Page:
* Modification of terms. The parties agree to contractual changes in the terms of the original debt. Modifications include any one or a combination of: l) a reduction of the stated interest rate for the remaining original term of the debt, 2) an extension of the maturity date at a stated interest rate lower than the current market rate for new debt with similar risk, 3) a reduction or forgiveness of the face amount of the debt, and 4) a reduction or forgiveness of accrued interest.
It is important to stress that the accounting consequences to the debtor from a modification of terms is directly related to its effect on the debtor's future total cash flows, and not how the cash flows are characterized or labeled (e.g., as principal or interest) in the underlying agreement (ASC 470-60-10-1). This distinction is highlighted in the examples that follow.
Accounting by the Debtor
The discussion below examines the underlying GAAP for typical TDR transactions, including examples of actual transactions. The exhibits demonstrate the considerations and accounting practices that are particular to debtors.
Transfer of assets in full settlement. ASC 470-60-35-2 and 3 stipulate that a debtor that transfers third-party receivables, real estate, or other assets to a creditor to fully settle outstanding debt recognizes 1) an ordinary gain or loss on the transfer of assets, measured as the difference between their fair value and their carrying amount; and 2) a gain on the restructuring of debt, measured as the excess of the carrying amount of the debt over the fair value of the assets transferred. The carrying amount of the debt includes any unamortized discount or premium and issuance costs, as well as the accrued interest payable. Fair value is measured in accordance with the relevant guidance in ASC 820, "Fair Value Measurement." Note that the fair value of the debt may be used to measure the gain on restructuring if it is more clearly evident than that of the assets (or equity interest) transferred. Example A in Exhibit 1 presents a TDR transaction scenario where a debtor transfers real estate to a creditor in full settlement of its debt.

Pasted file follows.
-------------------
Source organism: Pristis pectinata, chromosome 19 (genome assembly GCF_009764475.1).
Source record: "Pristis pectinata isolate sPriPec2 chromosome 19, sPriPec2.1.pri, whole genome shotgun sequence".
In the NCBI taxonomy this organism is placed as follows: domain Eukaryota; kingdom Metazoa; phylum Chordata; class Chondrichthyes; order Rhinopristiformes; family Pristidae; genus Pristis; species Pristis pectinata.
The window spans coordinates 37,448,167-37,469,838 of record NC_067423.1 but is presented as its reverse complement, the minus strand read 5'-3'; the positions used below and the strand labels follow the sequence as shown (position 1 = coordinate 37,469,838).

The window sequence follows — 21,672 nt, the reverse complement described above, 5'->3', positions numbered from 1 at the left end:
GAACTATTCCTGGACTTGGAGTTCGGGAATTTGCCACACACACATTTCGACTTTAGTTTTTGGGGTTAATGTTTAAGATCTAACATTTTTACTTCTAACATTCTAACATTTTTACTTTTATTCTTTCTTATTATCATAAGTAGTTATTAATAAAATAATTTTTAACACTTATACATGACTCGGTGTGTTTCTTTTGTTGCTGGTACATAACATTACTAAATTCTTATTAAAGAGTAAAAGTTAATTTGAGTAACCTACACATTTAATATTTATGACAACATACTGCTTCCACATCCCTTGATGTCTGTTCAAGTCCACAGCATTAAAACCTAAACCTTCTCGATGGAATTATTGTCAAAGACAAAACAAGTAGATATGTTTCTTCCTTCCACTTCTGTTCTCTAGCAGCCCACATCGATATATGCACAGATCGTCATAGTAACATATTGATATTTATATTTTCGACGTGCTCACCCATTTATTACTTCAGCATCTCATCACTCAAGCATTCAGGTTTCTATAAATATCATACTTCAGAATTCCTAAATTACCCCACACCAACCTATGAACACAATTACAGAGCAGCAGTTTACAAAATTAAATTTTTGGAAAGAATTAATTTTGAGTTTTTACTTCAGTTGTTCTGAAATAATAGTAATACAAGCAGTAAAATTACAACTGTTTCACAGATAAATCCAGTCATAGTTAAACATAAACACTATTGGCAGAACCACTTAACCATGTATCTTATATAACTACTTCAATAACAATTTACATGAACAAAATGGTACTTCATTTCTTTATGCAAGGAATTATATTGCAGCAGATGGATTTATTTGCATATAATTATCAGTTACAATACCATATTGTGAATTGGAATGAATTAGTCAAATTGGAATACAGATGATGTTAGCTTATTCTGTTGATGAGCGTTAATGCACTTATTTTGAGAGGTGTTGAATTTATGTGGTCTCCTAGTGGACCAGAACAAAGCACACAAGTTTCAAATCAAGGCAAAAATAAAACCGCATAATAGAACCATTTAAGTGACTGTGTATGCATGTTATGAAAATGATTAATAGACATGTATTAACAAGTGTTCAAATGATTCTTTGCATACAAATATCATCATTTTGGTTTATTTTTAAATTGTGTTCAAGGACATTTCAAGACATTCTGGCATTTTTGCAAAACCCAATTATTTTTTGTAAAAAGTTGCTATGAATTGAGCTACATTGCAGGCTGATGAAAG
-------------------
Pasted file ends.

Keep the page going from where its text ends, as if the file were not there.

Disclosure example. Behringer Harvard REIT I Inc., a real estate investment trust with several years of operating losses facing financial distress from the economic downturn, reported a $6.5 million gain on a debt restructuring from a transfer of foreclosed property to a lender. Previous impairment charges had likely reduced the carrying amount of the property to its fair value. The following excerpts from the company's Form 10-K filing for the year ending December 31, 2010, describe the transaction:
In February 2010, pursuant to a deed-in-lieu of foreclosure, we transferred ownership of KeyBank Center to the lender associated with the property. This transaction was accounted for as a full settlement of debt and resulted in a gain on troubled debt restructuring of approximately $6.5 million which is included in loss from discontinued operations. On both a basic and diluted income per share basis the $6.5 million gain was approximately $0.02 per common share for the year ended December 31, 2010. ... Prior to the transaction, the loan had an outstanding balance of approximately $27.1 million and a scheduled maturity date of August 2012.
Grant of an equity interest in full settlement. A debtor who grants an equity interest to a creditor in full settlement of debt in a TDR must account for the equity interest at its fair value. The excess of the carrying amount of the debt settled over the fair value of the equity interest granted is recognized as a gain on restructuring (ASC 470-60-35-4). Example B in Exhibit 1 illustrates this type of settlement.
Disclosure example. Georgia Gulf Corporation, a manufacturer of chemical, building, and home improvement products, experienced significant losses in 2007 and 2008 and was saddled with a heavy debt load. The company granted an equity interest to a lender in exchange for complete satisfaction of certain notes payable. The TDR resulted in a $401 million gain on the restructuring. The company reported the following in its Form 10-K for 2009: